(HealthDay News) — Percutaneous computed tomography (CT)-guided cryoablation of the posterior vagal trunk is safe and feasible for patients with mild to moderate obesity, according to a study presented at the annual meeting of the Society of Interventional Radiology, held from March 17 to 22 in Los Angeles.
David Prologo, M.D., from the Emory University School of Medicine in Atlanta, and colleagues examined the feasibility and safety of percutaneous CT-guided cryoablation of the posterior vagal trunk in 10 subjects with mild-to-moderate obesity (body mass index between 30 and 37 kg/m²). Patients were primarily evaluated for procedure-related complications or adverse events; at baseline and at each follow-up visit, anthropometric measurements were obtained.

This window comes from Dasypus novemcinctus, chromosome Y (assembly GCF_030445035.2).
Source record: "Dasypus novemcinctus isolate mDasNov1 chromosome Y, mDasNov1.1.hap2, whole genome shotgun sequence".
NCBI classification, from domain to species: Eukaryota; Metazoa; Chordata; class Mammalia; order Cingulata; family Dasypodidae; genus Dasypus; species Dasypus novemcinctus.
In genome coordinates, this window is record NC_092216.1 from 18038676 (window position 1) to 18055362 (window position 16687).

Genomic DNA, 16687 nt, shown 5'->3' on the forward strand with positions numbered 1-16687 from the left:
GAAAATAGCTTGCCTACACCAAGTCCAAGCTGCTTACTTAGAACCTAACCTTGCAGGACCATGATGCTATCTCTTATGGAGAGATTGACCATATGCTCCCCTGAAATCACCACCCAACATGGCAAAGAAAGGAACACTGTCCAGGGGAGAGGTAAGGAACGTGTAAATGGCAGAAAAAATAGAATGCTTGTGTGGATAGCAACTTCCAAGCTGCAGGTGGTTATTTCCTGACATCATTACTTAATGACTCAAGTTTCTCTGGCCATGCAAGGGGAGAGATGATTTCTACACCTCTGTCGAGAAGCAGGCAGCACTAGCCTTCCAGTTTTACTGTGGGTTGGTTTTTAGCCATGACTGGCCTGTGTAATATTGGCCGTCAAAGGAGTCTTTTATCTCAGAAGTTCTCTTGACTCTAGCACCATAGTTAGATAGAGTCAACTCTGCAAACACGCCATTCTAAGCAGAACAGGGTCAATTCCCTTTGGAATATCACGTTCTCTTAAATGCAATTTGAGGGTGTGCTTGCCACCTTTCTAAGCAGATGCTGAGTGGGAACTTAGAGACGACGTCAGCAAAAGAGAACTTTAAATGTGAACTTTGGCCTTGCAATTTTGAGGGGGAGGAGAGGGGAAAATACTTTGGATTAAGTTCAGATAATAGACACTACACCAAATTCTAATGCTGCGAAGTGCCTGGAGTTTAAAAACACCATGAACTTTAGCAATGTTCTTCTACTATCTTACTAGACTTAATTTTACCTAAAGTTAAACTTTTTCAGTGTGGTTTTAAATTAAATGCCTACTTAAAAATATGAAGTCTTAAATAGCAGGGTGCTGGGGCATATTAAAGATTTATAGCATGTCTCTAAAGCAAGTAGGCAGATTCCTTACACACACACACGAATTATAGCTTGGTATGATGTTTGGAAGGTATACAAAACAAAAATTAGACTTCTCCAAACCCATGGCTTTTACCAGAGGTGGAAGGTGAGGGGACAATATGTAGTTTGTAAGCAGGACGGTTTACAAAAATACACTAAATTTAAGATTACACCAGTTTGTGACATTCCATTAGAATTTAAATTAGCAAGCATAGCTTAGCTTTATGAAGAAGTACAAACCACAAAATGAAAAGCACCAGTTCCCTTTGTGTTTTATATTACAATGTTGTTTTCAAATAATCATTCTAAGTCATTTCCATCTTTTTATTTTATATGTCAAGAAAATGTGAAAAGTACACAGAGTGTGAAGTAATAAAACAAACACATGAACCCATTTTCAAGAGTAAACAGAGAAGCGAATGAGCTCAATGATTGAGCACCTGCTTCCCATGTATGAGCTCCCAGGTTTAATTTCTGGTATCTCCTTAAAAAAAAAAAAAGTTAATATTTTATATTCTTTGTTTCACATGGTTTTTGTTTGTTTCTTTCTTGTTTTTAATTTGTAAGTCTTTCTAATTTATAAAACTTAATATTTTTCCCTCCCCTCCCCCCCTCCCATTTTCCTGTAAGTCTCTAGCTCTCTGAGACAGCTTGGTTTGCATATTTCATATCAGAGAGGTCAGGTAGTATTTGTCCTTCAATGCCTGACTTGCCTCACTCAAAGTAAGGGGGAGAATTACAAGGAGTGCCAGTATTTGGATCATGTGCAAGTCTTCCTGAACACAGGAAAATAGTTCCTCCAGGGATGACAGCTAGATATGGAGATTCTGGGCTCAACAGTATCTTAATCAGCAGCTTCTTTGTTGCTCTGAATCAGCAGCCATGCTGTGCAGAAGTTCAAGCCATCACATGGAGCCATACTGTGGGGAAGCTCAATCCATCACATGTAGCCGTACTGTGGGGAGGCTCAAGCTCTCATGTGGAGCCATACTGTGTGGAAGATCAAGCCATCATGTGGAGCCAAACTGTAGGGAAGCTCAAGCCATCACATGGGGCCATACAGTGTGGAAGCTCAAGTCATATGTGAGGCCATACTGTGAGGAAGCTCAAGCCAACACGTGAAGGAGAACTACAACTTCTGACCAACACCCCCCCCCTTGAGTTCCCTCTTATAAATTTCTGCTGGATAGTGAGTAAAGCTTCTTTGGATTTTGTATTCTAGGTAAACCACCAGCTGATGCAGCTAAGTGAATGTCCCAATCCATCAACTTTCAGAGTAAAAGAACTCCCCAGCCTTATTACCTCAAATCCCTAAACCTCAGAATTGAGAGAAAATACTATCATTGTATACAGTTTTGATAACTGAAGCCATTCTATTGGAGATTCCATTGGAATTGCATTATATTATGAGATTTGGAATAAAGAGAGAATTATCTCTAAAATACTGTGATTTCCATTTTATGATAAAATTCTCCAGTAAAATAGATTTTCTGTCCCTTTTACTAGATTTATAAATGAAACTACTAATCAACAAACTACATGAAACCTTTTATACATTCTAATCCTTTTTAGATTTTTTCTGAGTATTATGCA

The researchers found that there was a 100 percent technical success rate and no procedure-related complications. No adverse events were identified during follow-up. At 90 days, the average total weight loss and excess BMI lost were 3.6 and 13.9 percent, respectively. At all follow-up points after the procedure, all patients reported decreased appetite: 17, 30, and 53 percent reported somewhat less appetite, much less appetite, and very much less appetite, respectively.
“When our stomachs are empty, the body senses this and switches to food-seeking survival mode,” Prologo said in a statement. “We’re not trying to eliminate this biological response, only reduce the strength of this signal to the brain to provide a new, sustainable solution to the difficult problem of treating mild obesity.”
The study was funded by HealthTronics, which manufactures the ablation probes used for the treatment.